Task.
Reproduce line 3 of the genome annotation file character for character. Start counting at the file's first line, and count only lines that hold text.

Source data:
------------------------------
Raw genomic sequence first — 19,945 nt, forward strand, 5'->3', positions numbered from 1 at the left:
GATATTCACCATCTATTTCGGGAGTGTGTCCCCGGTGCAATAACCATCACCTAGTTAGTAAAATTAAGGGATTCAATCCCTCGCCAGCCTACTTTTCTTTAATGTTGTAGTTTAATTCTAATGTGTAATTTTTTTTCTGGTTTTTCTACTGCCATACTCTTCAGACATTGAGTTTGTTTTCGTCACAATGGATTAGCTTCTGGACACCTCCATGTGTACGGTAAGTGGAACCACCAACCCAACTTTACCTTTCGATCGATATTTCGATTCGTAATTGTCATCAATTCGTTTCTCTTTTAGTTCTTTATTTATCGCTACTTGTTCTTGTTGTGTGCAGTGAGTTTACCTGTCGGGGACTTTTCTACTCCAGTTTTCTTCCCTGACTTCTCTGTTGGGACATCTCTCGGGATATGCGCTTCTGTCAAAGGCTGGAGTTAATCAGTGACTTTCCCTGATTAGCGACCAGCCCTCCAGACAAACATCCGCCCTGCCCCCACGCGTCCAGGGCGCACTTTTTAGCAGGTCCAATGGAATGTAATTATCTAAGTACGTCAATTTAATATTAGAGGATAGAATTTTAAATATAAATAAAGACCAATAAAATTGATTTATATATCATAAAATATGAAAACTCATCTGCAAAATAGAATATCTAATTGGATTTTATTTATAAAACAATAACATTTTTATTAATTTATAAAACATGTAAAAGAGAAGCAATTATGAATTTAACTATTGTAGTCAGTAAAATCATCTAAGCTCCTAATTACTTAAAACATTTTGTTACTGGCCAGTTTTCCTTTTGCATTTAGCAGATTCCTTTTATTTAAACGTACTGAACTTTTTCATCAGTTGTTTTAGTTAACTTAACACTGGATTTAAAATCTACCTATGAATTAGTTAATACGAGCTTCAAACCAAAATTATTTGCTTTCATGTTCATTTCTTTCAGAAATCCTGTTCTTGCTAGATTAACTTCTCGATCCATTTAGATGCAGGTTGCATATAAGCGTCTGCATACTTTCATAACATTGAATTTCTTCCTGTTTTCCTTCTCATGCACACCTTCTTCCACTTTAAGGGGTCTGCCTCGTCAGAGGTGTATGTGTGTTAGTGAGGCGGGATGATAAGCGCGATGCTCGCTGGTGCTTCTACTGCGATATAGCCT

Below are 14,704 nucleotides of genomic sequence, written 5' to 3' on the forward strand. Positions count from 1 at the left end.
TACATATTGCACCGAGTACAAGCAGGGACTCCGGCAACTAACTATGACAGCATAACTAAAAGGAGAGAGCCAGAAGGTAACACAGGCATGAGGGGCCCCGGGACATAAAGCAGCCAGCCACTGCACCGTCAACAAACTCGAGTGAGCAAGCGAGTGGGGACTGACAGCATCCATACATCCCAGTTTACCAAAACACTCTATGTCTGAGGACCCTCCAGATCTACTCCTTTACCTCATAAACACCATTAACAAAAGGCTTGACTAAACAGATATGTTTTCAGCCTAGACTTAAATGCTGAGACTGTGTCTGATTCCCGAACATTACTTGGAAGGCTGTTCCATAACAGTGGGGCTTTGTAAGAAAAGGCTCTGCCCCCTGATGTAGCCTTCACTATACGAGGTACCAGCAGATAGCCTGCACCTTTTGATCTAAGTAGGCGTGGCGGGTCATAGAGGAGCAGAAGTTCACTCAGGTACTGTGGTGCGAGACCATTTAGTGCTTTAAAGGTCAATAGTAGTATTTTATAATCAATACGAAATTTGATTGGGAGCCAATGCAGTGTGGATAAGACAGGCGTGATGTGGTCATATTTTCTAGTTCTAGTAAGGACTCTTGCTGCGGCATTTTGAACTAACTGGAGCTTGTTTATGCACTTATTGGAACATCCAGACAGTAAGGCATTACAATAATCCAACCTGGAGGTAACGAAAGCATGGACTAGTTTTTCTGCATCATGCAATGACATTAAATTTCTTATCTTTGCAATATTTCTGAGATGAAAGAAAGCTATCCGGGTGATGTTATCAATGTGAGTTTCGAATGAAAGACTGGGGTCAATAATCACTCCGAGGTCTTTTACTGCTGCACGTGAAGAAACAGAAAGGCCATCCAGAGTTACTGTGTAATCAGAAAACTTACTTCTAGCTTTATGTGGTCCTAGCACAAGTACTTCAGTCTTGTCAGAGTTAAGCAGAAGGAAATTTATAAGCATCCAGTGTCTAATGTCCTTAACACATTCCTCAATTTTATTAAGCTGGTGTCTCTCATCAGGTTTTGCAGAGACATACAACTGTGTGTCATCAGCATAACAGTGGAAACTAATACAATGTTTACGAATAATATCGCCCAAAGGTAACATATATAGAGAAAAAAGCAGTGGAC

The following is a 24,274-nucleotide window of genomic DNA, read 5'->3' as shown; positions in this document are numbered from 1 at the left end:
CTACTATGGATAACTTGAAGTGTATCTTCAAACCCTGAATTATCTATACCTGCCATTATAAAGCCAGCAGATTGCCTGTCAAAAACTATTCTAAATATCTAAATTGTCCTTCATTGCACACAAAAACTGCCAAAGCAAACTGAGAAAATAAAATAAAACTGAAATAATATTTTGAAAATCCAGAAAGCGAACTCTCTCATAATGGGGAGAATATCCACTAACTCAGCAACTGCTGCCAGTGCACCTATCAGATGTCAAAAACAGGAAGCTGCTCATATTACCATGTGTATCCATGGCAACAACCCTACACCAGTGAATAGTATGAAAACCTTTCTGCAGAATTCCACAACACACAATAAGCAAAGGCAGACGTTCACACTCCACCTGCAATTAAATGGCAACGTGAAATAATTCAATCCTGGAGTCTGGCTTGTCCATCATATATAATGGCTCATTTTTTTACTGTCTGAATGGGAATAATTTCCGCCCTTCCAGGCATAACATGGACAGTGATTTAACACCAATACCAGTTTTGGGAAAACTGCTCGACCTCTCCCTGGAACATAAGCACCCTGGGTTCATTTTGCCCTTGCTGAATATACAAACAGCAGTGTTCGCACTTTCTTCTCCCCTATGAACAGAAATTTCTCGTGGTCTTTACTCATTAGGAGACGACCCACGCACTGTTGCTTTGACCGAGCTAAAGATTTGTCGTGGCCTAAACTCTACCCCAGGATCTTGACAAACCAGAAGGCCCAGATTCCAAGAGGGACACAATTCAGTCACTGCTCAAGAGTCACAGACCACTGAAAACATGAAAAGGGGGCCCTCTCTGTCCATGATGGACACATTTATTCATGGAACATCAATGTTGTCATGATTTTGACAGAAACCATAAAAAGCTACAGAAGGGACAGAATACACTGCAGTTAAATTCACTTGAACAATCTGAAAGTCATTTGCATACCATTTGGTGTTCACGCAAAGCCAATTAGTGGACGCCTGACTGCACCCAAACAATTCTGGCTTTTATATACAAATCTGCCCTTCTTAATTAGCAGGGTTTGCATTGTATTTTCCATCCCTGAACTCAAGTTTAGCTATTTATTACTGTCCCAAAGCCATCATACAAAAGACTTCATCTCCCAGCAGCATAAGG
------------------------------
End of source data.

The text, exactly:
Below are 14,704 nucleotides of genomic sequence, written 5' to 3' on the forward strand. Positions count from 1 at the left end.